And finally, I am extremely excited about the pairing of legendary composer Stephen Sondheim and filmmaker Tim Burton reinventing Sondheim’s classic Sweeney Todd onto the screen. The casting is spot on and Depp (looking like Edward Scissorhand‘s long lost daddy) is going to be amazing as Sweeney. Helena Bonham Carter as Ms. Lovett? Alan Rickman as Judge Turpin? Sasha Baron Cohen as Pirelli? Christopher Lee as the Ghost? This is the cast of the year bar-none. Perfect fits.

Nobody Does It Better – A James Bond Appreciation

UPDATE: I just found out that Robert Altman, acclaimed filmmaker passed away today. I’m deeply sadden by the news. I might just write up one of these essays about his films and their impact on me and on the rest of the film world. I’ll keep Bond up for awhile for everyone to ponder and discuss on but you can expect a healthy tribute to Altman in the coming days.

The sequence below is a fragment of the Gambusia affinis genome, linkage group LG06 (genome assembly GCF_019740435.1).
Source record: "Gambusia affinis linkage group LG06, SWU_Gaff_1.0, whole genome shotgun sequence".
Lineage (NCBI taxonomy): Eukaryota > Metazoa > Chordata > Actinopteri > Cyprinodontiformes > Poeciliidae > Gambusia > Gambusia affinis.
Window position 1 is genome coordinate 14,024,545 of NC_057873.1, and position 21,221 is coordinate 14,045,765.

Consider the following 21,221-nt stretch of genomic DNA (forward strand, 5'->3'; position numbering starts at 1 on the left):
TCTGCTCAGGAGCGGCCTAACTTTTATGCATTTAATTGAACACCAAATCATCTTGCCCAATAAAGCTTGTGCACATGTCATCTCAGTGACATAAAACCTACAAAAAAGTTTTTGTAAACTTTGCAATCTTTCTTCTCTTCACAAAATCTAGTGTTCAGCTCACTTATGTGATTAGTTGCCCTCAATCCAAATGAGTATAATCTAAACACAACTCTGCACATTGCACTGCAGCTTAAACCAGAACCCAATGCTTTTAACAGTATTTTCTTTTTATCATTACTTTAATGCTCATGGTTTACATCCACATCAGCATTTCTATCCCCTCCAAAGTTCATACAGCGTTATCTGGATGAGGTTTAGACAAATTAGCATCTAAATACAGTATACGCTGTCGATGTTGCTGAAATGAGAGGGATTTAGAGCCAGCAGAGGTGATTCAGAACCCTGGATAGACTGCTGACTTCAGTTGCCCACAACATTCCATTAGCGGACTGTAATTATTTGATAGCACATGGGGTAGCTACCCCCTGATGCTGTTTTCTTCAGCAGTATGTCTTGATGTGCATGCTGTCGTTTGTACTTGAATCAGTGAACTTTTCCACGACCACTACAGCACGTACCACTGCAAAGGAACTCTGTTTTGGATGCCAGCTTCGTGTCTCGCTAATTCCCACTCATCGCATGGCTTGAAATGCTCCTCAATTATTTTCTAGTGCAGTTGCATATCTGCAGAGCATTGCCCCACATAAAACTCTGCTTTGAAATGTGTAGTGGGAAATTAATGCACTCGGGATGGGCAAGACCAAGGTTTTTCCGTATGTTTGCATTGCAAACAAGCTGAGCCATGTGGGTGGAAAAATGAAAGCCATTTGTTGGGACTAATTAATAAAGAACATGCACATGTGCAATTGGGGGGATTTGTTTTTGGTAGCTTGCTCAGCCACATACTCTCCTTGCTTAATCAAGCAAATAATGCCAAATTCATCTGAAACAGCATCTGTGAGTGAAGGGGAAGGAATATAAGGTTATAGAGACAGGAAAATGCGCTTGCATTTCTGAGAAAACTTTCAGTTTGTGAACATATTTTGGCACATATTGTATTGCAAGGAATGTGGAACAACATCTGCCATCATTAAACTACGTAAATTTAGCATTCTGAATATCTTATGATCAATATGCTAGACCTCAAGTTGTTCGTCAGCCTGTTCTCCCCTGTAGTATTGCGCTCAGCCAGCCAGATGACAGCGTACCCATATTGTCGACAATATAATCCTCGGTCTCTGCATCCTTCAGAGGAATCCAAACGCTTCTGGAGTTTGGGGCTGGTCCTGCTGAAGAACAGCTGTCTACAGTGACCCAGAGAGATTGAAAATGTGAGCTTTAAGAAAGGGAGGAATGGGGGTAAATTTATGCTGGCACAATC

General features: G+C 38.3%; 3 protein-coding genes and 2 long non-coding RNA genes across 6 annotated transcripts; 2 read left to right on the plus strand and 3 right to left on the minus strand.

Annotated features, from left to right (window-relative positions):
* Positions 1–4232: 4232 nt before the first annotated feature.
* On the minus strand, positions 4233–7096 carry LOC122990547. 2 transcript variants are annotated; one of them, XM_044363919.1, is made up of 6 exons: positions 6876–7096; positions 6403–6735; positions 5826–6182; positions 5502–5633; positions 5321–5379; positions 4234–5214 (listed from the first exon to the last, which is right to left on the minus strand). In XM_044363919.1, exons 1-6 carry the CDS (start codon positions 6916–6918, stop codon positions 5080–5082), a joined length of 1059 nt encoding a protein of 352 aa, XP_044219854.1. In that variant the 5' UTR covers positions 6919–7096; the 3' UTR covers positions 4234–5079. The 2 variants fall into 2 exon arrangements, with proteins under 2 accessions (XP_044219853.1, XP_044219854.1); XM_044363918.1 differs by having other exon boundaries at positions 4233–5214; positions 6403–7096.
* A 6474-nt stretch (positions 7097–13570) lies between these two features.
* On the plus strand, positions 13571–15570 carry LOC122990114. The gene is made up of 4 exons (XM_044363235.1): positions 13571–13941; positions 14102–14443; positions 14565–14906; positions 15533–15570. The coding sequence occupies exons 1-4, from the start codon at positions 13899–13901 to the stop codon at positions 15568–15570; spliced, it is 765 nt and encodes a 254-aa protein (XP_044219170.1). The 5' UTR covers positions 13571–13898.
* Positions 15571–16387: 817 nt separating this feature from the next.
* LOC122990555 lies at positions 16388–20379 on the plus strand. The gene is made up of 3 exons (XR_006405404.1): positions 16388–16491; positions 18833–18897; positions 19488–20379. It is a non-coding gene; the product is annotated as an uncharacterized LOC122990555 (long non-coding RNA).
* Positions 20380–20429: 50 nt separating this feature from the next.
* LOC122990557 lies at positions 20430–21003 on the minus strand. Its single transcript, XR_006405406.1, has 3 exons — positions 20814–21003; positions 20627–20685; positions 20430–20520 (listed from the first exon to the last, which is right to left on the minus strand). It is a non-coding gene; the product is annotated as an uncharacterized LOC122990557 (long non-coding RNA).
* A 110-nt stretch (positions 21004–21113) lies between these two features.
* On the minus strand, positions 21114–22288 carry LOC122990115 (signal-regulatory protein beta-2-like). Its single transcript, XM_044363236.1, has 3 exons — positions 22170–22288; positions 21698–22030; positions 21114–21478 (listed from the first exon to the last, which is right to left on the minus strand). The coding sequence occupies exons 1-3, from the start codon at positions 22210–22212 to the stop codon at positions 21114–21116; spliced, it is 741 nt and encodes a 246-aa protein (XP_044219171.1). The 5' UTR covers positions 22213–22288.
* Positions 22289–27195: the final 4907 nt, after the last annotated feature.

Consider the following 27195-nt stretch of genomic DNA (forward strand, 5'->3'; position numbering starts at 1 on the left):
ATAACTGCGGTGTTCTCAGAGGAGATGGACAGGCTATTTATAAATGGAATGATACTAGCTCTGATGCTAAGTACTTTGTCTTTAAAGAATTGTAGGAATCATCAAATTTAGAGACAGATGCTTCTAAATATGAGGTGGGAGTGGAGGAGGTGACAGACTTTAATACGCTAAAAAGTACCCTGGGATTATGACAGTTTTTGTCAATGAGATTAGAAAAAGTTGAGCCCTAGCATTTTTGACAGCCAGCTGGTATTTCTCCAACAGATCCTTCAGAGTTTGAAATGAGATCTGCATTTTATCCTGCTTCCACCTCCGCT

I’m aware that I’m one of three people in the entire world who didn’t care much for Casino Royale. Perhaps it’s my penchant for vintage Bond. In all reality, Casino Royale was too much of a redefinition for me that everything that’s new and reinvented in the latest installment can be found in other recent cloak and dagger movies. I’m also aware that we are being reintroduced to a character that perhaps lacks a true identity; one going through a serious mid-life crisis. Bond was no longer special. He has become more efficient, bolder and bloodier . . . just like his fellow cinematic spies. Bond was once the man who inspired countless characters like him. Now, he’s been reintroduced to us much like everybody else. Who is this James Bond?